Comic Book Review: Magnus #3
One would think that Robot Hunter would be an awesome title to hold, but not for the holder of this title apparently. There had to be a reason that Magnus would hesitate taking on this job in capture the rogue AI, and all it took was them showing that she isn’t very welcome in their world. Tough, but this is what the story needed for there to be some urgency in catching this AI. Especially when the death of those employers was only the start of a bigger plot.
At the start of this story you would have assumed the direction this would go was Magnus being this reformed bounty hunter fighting for the AIs and what not. However, it is for the best that this wasn’t the case. There’s more to invest in knowing that there is a bigger picture to this story. You want to fight for the rights of AIs, but you also don’t want that to include something that will in turn take the lives of many innocent humans in the process. Well we don’t know exactly who this bomb is for, but we do know that there is a better way to get what you want than mass slaughter. The involvement of the detectives pushes that urgency where we are keeping one foot on real world activity as we move forward. They clearly serve humanity, but they aren’t biased to think all AI are evil or dangerous. Everyone here has a motivation for what they do and that is a recipe for tension that you can cut with a knife.
It was also a good point to make in this issue that despite this being a conflict of humans and AI, you can’t discount the problem of humans in general. They can still be a problem for themselves which you should never overlook for the sake of concept.
When it comes to Magnus taking this bounty a bit more serious, this was a good time to grasp just what she is capable of when she gets into that role of the bounty hunter. One of those cases where you have to show and not just tell. This of course includes the people she runs into who she has a past with. The last person was definitely someone who took her on the guilt train, but this guy definitely made you question what life was like for her before. That and how far she is willing to go in order to make sure that a war doesn’t break loose.
With the plot ongoing, getting hints of Magnus’ origins here and there was fitting. It didn’t feel out-of-place or distracting. While we don’t know exactly why she has this uncanny ability to stay in the Cloud World as long as she pleases, we know that this wasn’t a development that came out of the blue. There’s more to her story and it keeps interest for us to get a little bit as we progress.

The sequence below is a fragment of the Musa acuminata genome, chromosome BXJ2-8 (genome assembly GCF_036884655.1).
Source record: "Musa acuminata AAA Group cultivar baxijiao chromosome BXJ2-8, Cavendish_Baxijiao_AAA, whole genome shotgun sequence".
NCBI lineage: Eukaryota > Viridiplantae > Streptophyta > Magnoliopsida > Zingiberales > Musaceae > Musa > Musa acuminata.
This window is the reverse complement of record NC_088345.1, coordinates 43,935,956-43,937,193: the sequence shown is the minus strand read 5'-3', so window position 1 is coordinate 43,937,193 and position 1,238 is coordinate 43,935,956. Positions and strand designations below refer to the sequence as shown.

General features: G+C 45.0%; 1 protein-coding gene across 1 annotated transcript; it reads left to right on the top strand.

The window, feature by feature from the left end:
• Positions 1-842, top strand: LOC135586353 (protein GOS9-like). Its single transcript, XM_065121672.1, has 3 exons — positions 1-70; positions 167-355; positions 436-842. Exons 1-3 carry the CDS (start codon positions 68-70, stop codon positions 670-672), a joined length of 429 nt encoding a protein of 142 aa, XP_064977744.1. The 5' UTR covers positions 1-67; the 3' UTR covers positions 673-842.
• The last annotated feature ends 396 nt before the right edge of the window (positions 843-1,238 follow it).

Each passing issue for Magnus the artwork has been a step forward in quality. It was all about getting that foundation for this world and characters, then building up from there. There’s something each time to take from these trips back to the Cloud World. I love that things are never the same whenever Magnus travels somewhere new. That first scene was interesting because you couldn’t tell if you were in the Cloud World or the real world. The faded effect to the characters made it obvious with that said, but the setting was natural enough to question. Other places grab your attention because they looked grounded, yet all it took was looking at the skies above to remember just where you were. The colors of the sky and background are beautiful with the green, yellow and blue gradients. They used colors which made you think digital before anything else. This includes that digital effect they added at the end to capture the perimeter of the Cloud World. All that aside, the part with the detectives was cool for the pulp like style the story took on visually through the use of dark colors and blacks. It properly set the mood for something grim to happen.
Magnus #3 takes us a good fair bit deeper into this unfolding plot, while giving us much more to go on about this Magnus. Taking on this case made it inevitable for her to have to confront her past, demons and old acquaintances. Things can only get worse before they get better when the enemy is pretty much steps ahead.